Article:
Australia 4/307 (SR Watson 176, SPD Smith 66*, JM Anderson 2/52) Stumps Day 1
Well here we are, the final Test of the series already. Both teams make two changes. Australia have lost patience (again) with Usman Khwaja and instead of replacing him with another batsman, he is replaced with bowling all-rounder James Faulkner who is selected to make his Test debut and will bat at 7, with keeper Haddin to come in at 6. It will be a long, hard road back into the Test team for Khawaja, Hughes and Cowan. Starc is brought back to replace Bird. The home team name two debutant’s, with all-rounder Chris Woakes coming in for Jon Bairstow, and 24 year old Lancashire left arm orthodox bowler Simon Kerrigan coming in for the injured Bresnan on a dry looking pitch. Kerrigan owes his selection as much to Monty Panesar mistaking a bouncer at a Sussex nightclub for a urinal as to any strong county form.
With beer in hand I watch the Australian openers struggle against the new ball. Drinking has become a pre-requisite when watching this Australian team, who the hell would want to watch this rabble completely sober? Warner, caught on the crease and playing away from his body, is caught behind off Anderson for 6. Watson, back at number 3, joins Rogers and after playing and missing several times early, Watson starts to bat beautifully, crisp straight drives and brutal on anything short. The pitch is slow and lifeless, more Lahore than London, just like the limited overs style of pitch that Watto loves. It’s a pale imitation of the fast, bouncy (by English standards) pitches seen at The Oval in the 1990′s where Devon Malcolm would take bags of wickets. Rogers is holding up his end and supporting Watson well. 1/112 at lunch, Watto is 80 off 77 balls.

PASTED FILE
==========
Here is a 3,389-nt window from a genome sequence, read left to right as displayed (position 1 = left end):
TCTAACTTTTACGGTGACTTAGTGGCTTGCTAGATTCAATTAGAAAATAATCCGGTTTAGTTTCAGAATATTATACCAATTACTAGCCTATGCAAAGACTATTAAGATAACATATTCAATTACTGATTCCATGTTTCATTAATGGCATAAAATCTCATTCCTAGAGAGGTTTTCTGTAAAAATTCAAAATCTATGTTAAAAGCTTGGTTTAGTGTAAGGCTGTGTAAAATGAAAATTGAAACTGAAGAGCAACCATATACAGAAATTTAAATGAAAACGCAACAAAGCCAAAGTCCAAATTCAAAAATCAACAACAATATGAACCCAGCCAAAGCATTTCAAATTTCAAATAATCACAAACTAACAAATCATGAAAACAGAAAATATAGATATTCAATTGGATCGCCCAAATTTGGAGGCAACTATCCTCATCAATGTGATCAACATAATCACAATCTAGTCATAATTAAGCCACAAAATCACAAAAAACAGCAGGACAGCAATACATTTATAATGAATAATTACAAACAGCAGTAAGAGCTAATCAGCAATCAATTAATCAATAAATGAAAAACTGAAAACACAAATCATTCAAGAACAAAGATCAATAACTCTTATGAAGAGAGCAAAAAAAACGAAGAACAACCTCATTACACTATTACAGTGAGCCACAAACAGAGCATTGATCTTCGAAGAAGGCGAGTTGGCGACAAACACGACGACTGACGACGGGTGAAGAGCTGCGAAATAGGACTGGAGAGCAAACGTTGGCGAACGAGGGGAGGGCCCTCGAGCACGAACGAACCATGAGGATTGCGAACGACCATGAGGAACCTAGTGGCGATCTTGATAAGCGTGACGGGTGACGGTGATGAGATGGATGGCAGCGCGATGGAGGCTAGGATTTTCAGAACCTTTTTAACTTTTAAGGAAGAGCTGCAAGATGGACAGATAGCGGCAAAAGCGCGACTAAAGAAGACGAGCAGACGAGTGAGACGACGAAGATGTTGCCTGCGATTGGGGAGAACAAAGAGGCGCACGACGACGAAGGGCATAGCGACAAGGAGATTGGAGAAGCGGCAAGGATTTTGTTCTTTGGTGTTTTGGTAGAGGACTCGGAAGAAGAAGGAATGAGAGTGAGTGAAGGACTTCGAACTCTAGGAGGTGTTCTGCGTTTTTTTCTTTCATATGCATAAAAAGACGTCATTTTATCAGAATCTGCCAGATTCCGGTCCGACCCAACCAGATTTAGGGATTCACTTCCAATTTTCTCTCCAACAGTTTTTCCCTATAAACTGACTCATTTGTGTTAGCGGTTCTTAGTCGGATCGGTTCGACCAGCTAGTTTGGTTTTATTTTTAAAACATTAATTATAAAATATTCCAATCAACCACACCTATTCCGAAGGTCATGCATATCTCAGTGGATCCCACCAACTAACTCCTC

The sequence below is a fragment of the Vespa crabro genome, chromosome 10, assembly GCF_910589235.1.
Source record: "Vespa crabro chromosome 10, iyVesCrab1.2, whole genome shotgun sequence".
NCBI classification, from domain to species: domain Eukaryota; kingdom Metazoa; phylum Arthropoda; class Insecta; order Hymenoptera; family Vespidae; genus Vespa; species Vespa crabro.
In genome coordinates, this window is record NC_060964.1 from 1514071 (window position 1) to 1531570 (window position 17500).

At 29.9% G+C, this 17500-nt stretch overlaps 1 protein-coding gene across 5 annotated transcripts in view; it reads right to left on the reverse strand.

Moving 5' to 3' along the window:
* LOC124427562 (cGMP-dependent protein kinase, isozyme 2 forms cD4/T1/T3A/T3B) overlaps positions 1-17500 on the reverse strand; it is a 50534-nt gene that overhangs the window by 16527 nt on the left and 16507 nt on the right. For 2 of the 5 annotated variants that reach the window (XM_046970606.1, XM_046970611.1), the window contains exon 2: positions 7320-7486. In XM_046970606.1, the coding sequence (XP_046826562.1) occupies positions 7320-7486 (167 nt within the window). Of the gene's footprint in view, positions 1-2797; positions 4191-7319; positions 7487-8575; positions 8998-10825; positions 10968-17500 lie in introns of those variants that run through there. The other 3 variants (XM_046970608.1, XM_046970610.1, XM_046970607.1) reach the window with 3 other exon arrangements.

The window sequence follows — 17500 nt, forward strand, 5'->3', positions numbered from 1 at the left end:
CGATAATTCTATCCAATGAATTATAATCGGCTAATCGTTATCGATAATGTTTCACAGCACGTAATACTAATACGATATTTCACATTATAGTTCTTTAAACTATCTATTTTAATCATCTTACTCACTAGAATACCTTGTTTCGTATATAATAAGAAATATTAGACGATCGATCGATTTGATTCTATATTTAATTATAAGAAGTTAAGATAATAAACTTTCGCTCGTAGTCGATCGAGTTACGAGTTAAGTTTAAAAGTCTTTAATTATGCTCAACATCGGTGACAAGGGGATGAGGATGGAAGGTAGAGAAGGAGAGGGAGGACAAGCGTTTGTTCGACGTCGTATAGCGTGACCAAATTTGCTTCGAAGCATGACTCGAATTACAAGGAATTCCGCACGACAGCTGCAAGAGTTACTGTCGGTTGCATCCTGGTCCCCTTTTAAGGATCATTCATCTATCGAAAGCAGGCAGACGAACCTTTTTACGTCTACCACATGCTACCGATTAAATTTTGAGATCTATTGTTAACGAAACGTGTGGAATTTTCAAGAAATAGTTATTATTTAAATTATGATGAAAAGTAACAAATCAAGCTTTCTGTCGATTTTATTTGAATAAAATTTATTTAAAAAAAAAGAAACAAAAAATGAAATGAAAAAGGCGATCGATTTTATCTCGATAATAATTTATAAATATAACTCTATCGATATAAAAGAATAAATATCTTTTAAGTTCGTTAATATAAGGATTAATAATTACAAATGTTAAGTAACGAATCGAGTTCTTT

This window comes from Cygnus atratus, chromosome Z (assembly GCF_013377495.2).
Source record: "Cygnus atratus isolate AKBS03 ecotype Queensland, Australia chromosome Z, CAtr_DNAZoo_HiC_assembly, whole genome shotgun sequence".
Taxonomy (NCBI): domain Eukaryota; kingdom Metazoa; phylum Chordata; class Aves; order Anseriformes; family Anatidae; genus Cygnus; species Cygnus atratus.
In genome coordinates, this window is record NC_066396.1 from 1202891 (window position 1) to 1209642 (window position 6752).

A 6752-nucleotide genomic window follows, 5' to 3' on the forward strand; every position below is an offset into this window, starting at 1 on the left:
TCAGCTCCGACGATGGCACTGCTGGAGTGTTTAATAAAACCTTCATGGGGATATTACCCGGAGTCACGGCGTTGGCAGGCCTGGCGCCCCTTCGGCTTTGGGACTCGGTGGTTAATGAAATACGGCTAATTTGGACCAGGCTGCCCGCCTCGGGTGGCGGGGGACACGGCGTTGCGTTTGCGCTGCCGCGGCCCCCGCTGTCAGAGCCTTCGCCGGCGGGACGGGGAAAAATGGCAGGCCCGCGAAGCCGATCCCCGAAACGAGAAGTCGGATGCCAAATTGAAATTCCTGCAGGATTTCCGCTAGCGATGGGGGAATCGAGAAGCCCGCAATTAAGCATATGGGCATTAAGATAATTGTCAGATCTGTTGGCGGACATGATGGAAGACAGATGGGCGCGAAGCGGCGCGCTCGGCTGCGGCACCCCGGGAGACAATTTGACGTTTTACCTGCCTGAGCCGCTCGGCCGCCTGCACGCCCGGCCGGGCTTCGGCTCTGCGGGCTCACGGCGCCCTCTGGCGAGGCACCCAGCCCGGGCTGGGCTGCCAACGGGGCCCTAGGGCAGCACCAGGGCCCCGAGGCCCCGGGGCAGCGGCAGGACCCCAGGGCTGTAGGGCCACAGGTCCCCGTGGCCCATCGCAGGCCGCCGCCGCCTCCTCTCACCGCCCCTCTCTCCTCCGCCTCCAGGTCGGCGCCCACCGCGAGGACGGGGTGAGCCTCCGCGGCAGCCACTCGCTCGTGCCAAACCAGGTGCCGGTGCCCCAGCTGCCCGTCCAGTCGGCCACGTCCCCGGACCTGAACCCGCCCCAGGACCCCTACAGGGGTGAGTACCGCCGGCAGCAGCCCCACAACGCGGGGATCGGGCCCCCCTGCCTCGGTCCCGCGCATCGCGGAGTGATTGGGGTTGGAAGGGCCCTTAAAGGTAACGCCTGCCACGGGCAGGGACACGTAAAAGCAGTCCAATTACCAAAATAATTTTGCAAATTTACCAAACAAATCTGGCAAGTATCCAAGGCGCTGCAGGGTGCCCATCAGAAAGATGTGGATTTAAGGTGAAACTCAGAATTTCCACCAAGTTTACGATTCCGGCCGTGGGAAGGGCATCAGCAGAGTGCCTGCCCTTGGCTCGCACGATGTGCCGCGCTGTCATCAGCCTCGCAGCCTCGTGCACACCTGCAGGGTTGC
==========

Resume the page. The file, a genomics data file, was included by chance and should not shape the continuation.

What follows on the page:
Rogers doesn’t last long into the second session, continuing his struggle against Swann and edging the off-spinner to Trott at slip. His 23 is off 100 balls, Australia 2/118. The skipper comes to the crease and Broad starts to bend his back and troubles Clarke with a short ball that he takes his eyes off, then hits Watson on 91 with a sharp rising delivery that strikes our hero on the back of the head just under his helmet. Watson is down for several minutes, but after a few asprins continues on at the crease. In the commentary Beefy suggests Watto fill his water bottle with scotch to ease the pain, as he no doubt would have during his career. A completely out of sorts Clarke is bowled by Anderson for the worst 7 off 39 balls you are likely to see. Watson gets to a long overdue century, his third Test match ton and his first in 25 Tests since his 126 v India at Mohali in 2010.
Watson and Smith are largely untroubled by the Pommie attack in their 4th wicket partnership of 145. These conditions suit Smith just as much as they do his batting partner, he treats Swann with little respect and both players punish they wayward, innocuous spin of Kerrigan whose first 8 overs in Test cricket go for 53. Surely Monty will be brought back in for the Australian tour. Watto is given out LBW on 166 to give Woakes his first Test wicket, but yet again decides to review an LBW decision given against him. The cricketing gods smile on him as the ball is going over the top, much to the mirth of Clarke and his teammates on the balcony. Three overs before stumps his luck runs out and is brilliantly caught by a diving Pieterson at fine leg. 176 off 247 balls, he has batted well and while it would have been handy if he had done it at Trent Bridge or Old Trafford, at least next time we find ourselves 3-0 down in a five match series on a slow, lifeless pitch we know who we can count on. Nightwatchman Siddle joined Smith and quickly made 18 as the score ticked over 300. Smith has batted well for his 66, huge opportunity for him on Day 2 to go on and get a really big score instead of getting out after doing the hard work like he seems to do.